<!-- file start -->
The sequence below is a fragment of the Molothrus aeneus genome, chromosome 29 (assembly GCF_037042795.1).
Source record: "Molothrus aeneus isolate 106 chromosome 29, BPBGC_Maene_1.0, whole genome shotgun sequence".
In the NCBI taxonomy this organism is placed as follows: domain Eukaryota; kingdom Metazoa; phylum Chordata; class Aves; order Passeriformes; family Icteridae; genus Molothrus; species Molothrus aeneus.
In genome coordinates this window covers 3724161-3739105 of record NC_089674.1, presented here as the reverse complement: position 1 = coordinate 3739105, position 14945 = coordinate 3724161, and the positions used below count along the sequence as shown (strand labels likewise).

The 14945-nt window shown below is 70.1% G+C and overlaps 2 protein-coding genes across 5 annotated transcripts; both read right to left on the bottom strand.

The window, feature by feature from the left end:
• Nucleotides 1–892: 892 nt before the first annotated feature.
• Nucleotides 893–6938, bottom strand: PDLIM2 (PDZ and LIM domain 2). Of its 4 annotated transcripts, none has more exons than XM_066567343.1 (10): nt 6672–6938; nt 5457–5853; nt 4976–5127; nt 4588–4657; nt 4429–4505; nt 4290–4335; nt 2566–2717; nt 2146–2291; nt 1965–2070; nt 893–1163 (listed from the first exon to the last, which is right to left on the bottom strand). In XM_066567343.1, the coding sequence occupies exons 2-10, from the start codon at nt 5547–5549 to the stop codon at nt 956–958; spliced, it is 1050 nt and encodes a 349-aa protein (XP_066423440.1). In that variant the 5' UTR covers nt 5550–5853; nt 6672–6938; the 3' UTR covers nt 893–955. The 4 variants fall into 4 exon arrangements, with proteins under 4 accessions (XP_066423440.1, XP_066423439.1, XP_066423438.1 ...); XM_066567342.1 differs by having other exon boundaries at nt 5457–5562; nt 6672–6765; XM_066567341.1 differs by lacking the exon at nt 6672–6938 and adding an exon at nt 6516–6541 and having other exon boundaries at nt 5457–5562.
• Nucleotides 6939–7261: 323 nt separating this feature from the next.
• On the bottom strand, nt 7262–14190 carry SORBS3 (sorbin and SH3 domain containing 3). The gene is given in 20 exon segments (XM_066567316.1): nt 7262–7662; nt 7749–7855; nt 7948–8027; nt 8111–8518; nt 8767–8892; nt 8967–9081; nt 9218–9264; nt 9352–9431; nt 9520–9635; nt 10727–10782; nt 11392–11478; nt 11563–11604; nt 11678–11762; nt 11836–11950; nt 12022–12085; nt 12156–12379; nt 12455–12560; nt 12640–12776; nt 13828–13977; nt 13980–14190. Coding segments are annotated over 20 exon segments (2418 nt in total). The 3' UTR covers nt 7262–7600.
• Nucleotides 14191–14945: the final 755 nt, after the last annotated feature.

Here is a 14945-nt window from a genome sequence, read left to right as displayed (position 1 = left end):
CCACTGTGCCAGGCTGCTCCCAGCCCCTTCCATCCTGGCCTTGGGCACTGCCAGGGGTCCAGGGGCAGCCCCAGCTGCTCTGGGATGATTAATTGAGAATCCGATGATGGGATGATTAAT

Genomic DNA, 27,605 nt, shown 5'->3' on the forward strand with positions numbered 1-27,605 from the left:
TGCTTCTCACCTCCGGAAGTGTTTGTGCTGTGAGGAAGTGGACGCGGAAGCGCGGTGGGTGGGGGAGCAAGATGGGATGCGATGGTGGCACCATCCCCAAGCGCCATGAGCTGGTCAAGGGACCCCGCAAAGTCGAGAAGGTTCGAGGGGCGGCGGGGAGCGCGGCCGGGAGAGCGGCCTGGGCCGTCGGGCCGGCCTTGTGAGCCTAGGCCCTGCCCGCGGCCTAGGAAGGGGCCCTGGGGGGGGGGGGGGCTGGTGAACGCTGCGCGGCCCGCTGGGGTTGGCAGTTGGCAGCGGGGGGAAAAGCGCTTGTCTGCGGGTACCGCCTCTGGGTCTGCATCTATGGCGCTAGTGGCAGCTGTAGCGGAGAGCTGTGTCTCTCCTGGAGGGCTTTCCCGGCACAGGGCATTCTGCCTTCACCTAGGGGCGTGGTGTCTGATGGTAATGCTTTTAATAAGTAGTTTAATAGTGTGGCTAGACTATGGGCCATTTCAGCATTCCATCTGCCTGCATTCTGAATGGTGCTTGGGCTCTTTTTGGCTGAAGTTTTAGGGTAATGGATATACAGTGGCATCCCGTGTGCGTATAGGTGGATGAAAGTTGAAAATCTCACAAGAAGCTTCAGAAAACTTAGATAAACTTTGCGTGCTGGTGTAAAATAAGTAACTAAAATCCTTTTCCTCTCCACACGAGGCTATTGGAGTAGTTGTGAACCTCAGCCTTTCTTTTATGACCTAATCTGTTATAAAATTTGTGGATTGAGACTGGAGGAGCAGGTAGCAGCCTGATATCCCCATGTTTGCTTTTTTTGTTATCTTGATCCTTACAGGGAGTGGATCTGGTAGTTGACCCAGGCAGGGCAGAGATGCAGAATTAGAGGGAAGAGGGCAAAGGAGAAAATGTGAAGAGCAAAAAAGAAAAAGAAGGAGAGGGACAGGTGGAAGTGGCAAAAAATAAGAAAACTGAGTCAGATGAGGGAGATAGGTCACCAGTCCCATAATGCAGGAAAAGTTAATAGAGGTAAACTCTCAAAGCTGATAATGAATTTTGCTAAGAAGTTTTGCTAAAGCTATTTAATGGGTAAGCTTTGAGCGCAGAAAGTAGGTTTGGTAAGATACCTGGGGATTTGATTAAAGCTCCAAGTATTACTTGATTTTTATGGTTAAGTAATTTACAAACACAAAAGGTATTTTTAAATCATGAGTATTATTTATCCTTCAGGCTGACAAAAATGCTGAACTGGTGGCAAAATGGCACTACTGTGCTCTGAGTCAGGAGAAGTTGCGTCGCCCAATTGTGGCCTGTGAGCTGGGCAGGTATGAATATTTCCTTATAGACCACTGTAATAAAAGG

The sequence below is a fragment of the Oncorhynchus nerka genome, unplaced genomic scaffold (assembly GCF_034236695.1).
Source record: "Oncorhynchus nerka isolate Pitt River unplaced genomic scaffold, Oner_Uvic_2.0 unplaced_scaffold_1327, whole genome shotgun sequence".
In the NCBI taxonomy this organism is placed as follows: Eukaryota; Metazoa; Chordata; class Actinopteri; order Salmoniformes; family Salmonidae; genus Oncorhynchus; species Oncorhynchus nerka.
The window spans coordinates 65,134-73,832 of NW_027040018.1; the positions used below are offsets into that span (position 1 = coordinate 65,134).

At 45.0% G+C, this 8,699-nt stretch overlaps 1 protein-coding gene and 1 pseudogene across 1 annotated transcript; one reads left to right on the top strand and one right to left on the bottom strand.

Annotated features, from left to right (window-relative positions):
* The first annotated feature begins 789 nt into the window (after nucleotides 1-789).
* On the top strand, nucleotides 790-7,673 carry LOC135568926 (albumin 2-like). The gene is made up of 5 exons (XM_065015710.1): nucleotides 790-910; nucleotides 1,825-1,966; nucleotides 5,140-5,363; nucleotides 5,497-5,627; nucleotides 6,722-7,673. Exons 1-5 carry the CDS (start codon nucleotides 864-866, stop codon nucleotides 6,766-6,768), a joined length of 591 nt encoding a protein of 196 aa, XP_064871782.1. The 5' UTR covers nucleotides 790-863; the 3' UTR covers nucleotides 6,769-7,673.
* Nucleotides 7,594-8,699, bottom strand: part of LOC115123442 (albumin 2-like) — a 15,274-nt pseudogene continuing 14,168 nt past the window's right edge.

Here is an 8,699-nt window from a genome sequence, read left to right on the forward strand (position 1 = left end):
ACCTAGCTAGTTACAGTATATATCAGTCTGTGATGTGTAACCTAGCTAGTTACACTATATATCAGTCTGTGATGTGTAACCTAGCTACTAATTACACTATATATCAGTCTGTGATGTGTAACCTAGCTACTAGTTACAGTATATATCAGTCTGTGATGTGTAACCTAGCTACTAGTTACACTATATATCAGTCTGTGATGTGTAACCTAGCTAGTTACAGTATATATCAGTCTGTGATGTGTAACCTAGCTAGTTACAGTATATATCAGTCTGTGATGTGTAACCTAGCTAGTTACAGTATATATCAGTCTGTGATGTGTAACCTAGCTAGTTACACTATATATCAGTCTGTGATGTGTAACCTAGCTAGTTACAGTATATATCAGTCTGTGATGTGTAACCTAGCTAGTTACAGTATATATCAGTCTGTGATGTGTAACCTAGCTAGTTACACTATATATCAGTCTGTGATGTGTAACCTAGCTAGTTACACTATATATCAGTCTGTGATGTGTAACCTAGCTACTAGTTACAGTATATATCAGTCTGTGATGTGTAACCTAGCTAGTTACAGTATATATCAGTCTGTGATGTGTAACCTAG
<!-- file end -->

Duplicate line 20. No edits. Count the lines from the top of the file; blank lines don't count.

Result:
At 45.0% G+C, this 8,699-nt stretch overlaps 1 protein-coding gene and 1 pseudogene across 1 annotated transcript; one reads left to right on the top strand and one right to left on the bottom strand.